The skids are under our Supreme Court in its current form.
Last night's Court Report on TVNZ 7 would look innocuous to non-lawyers, but Dr Jim Farmer QC's open public criticism of the Court's quality is highly significant. Dr Rodney Harrison QC was there for balance, but his defence of the Court was lame. That three QCs were discussing the problem on TV at all is extraordinary in NZ. Our legal establishment has discreetly enforced the conventions against lawyer public comment that might undermine respect for the courts in which they practice. Concerns about judicial quality have been inhouse whispers only.
Dr Farmer's anxiety was made public in a post on his website in August. There too he was careful, to the point of parody, to emphasize his respect for the Court. But what he says is a mild version of the worries widely expressed among eminent barristers.
Judges too are deeply frustrated. Court of Appeal judgments are commonly more useful than the superior court judgments that supersede them. Instead of simplifying and clarifying, too many Supreme Court decisions add complexity.
Trial judges can find Supreme Court guidance confusing, and sometimes impractical. I understand, for example, that recent Supreme Court dicta in Abdula (on procedures when defendants need translators) has resulted the rare step of District Court judges formally warning the Ministry of Justice that such trials will double in length. This may be a simple illustration of the dangers of Supreme Court "legislating" without the kind of information that legislators commonly get.
The Supreme Court judges sit in an $80m new building with too little to do that really needs doing.
We've given ourselves a Roller and 5 chauffeurs for what should, in a country this size, be around ten to twenty outings per year. Previously a rich old uncle let us borrow his extra Roller when needed from his world renowned garage. It came with his vastly experienced chauffeurs.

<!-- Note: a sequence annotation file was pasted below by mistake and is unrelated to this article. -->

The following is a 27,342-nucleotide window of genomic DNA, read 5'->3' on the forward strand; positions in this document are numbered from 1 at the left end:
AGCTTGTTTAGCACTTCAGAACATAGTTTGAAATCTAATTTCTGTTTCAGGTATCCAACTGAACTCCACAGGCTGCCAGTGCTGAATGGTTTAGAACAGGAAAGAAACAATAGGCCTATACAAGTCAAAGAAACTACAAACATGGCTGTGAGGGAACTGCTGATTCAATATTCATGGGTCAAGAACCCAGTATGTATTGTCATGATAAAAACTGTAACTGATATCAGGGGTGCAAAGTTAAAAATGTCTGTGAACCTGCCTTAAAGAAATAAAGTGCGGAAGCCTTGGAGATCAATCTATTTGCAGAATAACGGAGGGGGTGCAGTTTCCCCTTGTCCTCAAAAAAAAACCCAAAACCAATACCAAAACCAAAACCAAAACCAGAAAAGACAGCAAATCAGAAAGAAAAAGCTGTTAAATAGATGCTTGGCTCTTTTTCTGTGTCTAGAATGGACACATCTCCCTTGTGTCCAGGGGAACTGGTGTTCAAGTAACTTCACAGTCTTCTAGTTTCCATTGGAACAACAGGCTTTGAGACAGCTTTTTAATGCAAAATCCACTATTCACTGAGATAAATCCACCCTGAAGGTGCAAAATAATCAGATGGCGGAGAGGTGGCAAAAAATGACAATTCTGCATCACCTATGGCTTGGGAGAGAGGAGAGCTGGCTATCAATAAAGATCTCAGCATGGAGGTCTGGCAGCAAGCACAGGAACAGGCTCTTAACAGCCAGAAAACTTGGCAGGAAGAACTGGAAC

Until they landed this pseudo job our new chauffeurs were well respected in gainful truck driving. Now they are tempted to spend their spare time developing incomprehensible self-indulgent expositions and presumably bickering (since they often do not see their way to a consensus). On most issues they should be reconciling differences, finding principled and predictable ways to ensure that the law is simplified each time they have an excursion.
Ideally that clarification would align with ordinary decent people's instincts for what the law should be. Dr Farmer criticised the Morse judgments, essentially for not so aligning. I've posted on that case here and the Court here.
I'm dubious about criticising a freedom of expression decision for not being in accord with majority feeling (though judges should test their instincts carefully when majority opinon will be outraged). More importantly Morse is one of the cases in which the judges have not coordinated their reasoning. Even acknowledging in their individual ruminations the contrary or coinciding view of their colleagues, and narrowing the room for misconceiving the scope of their disagreements would have been useful..
The proportion of cases in New Zealand now going three rounds is far above that of other common law countries, with no evidence of added certainty or clarity. The rule of law is imperilled by justified public disdainan for the law's delay, cost and outrageous outcomes. The Supreme Court is an enormously expensive indulgence for lawyers at the expense of litigants, and those who dare not get embroiled in litigation..
I look forward to more from the emboldened barristers on how to fix the problem. I'll post more on that. The solutions need not be complex. But there is a risk. This matter is too pressing and too important to be handed off to the odd assemblage comprising the Constitutional Review.
The Court Report will be broadcast again on Channel 7 at 10-05 pm on Sunday.